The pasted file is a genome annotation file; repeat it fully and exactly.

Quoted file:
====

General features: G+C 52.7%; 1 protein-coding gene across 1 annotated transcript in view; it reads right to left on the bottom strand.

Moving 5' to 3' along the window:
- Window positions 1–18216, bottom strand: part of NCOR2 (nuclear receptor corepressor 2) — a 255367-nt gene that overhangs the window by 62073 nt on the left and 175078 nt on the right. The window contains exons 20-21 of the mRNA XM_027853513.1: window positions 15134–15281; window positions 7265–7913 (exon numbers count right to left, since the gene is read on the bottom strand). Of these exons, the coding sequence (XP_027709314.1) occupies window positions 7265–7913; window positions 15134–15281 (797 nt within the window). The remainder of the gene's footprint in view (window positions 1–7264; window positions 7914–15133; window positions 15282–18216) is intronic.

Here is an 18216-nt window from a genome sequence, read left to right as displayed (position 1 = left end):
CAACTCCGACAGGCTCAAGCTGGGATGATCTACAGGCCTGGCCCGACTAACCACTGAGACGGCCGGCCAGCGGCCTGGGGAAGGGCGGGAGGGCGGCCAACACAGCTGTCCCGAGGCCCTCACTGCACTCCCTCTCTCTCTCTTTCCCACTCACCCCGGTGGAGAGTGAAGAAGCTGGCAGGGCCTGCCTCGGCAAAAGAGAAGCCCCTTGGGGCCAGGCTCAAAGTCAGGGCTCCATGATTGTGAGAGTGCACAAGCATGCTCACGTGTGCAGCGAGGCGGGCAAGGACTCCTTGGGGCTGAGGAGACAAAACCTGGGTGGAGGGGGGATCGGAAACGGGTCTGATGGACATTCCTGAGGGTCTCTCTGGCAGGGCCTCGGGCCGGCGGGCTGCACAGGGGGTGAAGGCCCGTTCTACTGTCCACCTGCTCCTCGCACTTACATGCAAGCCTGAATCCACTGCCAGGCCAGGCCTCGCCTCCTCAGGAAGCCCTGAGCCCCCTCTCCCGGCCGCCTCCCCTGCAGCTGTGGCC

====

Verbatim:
General features: G+C 52.7%; 1 protein-coding gene across 1 annotated transcript in view; it reads right to left on the bottom strand.

Moving 5' to 3' along the window:
- Window positions 1–18216, bottom strand: part of NCOR2 (nuclear receptor corepressor 2) — a 255367-nt gene that overhangs the window by 62073 nt on the left and 175078 nt on the right. The window contains exons 20-21 of the mRNA XM_027853513.1: window positions 15134–15281; window positions 7265–7913 (exon numbers count right to left, since the gene is read on the bottom strand). Of these exons, the coding sequence (XP_027709314.1) occupies window positions 7265–7913; window positions 15134–15281 (797 nt within the window). The remainder of the gene's footprint in view (window positions 1–7264; window positions 7914–15133; window positions 15282–18216) is intronic.

Here is an 18216-nt window from a genome sequence, read left to right as displayed (position 1 = left end):
CAACTCCGACAGGCTCAAGCTGGGATGATCTACAGGCCTGGCCCGACTAACCACTGAGACGGCCGGCCAGCGGCCTGGGGAAGGGCGGGAGGGCGGCCAACACAGCTGTCCCGAGGCCCTCACTGCACTCCCTCTCTCTCTCTTTCCCACTCACCCCGGTGGAGAGTGAAGAAGCTGGCAGGGCCTGCCTCGGCAAAAGAGAAGCCCCTTGGGGCCAGGCTCAAAGTCAGGGCTCCATGATTGTGAGAGTGCACAAGCATGCTCACGTGTGCAGCGAGGCGGGCAAGGACTCCTTGGGGCTGAGGAGACAAAACCTGGGTGGAGGGGGGATCGGAAACGGGTCTGATGGACATTCCTGAGGGTCTCTCTGGCAGGGCCTCGGGCCGGCGGGCTGCACAGGGGGTGAAGGCCCGTTCTACTGTCCACCTGCTCCTCGCACTTACATGCAAGCCTGAATCCACTGCCAGGCCAGGCCTCGCCTCCTCAGGAAGCCCTGAGCCCCCTCTCCCGGCCGCCTCCCCTGCAGCTGTGGCC